Cognition and life events in major depression: A test of the mediation and interaction hypotheses
This study tested two hypotheses derived from Beck's cognitive model of depression. The mediation hypothesis states that the relations of depression to dysfunctional attitudes and negative life events are mediated by the individual's perceptions of those events. The interaction hypothesis states that the relation of depression to negative events is greater in the context of disfunctional attitudes and/or event perceptions, and, analogously, the relations of depression to dysfunctional attitudes and event perceptions are greater in the context of negative events. We compared 65 unipolar major depression patients with 28 nondepressed schizophrenic patients on measures of dysfunctional attitudes, negative event frequency, and event perceptions. We found that (1) depressed patients reported more dysfunctional attitudes and a greater number of recent negative events, and differed from nondepressed schizophrenic patients on a number of event perceptions; (2) the data supported the mediation hypothesis but not the interaction hypothesis. © 1990 Plenum Publishing Corporation.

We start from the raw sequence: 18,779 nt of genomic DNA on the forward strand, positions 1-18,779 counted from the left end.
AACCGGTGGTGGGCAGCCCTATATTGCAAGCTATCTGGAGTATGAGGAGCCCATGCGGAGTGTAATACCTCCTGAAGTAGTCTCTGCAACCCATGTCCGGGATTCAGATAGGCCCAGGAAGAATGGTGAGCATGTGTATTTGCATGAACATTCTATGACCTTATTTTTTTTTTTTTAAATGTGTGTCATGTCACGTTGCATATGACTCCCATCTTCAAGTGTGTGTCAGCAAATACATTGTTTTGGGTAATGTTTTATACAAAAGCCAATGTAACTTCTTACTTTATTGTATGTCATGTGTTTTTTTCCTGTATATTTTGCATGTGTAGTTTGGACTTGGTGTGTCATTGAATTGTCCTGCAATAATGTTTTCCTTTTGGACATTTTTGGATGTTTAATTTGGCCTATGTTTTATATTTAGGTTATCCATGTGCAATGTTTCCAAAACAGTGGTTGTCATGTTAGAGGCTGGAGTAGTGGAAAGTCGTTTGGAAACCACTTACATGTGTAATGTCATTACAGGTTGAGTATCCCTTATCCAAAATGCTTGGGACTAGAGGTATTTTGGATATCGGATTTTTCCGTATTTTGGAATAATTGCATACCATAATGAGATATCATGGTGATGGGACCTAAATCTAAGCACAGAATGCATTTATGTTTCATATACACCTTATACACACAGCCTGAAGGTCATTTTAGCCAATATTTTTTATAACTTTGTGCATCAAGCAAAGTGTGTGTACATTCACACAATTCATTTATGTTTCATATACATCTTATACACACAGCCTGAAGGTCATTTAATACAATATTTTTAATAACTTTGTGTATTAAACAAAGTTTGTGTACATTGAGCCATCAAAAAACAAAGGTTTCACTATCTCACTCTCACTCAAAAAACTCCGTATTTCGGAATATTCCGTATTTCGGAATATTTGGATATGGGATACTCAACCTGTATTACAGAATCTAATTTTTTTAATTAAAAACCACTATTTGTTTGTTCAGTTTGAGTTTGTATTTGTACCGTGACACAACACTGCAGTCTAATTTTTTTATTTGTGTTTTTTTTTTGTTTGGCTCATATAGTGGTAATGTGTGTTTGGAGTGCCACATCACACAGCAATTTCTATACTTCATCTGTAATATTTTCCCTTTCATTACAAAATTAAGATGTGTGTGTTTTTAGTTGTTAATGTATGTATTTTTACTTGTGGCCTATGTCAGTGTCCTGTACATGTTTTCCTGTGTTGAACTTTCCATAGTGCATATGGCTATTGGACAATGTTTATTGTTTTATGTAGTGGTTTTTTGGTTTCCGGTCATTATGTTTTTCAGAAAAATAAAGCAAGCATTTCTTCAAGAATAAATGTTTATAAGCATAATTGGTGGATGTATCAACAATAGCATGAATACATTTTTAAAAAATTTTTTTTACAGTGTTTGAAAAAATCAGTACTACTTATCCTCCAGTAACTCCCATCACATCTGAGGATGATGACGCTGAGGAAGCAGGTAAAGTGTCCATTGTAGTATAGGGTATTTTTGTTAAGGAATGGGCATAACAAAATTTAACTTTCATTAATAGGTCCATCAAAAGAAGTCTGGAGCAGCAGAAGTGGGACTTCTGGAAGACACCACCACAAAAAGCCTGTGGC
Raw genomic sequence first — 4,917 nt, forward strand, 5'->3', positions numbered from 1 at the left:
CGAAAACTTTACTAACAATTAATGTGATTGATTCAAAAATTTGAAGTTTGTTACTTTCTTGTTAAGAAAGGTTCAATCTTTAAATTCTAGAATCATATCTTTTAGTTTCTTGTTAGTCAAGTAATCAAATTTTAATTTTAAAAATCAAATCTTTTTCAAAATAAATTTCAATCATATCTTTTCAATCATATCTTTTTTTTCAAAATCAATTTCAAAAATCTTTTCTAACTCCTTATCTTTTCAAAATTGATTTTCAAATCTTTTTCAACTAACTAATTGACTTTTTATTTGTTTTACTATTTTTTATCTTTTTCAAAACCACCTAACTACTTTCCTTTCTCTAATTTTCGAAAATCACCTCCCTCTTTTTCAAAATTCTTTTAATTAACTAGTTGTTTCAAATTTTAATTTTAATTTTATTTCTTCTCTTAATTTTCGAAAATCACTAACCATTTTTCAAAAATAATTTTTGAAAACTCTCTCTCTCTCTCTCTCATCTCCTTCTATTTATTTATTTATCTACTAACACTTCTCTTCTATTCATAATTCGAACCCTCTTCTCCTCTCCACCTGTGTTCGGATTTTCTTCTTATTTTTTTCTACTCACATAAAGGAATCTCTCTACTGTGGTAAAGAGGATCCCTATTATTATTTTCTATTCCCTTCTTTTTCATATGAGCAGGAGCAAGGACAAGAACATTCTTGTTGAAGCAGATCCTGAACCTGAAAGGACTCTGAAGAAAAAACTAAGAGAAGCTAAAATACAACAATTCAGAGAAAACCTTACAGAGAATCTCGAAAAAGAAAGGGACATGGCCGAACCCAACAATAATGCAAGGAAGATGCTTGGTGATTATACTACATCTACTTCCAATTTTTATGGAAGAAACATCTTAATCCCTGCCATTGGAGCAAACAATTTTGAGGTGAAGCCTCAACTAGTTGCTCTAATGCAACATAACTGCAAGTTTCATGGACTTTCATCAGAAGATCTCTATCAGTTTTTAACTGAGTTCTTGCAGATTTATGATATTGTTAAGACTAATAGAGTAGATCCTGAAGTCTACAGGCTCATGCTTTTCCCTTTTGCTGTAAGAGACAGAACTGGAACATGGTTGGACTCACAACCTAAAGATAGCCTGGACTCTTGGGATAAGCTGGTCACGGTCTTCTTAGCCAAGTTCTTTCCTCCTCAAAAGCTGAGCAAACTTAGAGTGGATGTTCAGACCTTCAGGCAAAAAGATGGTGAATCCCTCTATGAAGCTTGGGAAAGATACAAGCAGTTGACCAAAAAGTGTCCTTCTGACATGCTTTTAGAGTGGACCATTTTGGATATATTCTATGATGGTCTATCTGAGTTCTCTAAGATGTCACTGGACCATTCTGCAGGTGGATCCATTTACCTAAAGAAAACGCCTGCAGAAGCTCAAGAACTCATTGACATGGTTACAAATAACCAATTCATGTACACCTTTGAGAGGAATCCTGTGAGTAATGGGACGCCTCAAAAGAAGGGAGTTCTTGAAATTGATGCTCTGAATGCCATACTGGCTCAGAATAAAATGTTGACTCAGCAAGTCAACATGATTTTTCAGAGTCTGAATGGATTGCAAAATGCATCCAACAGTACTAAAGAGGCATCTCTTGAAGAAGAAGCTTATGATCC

Robins, CJ; Block, P; Peselow, ED
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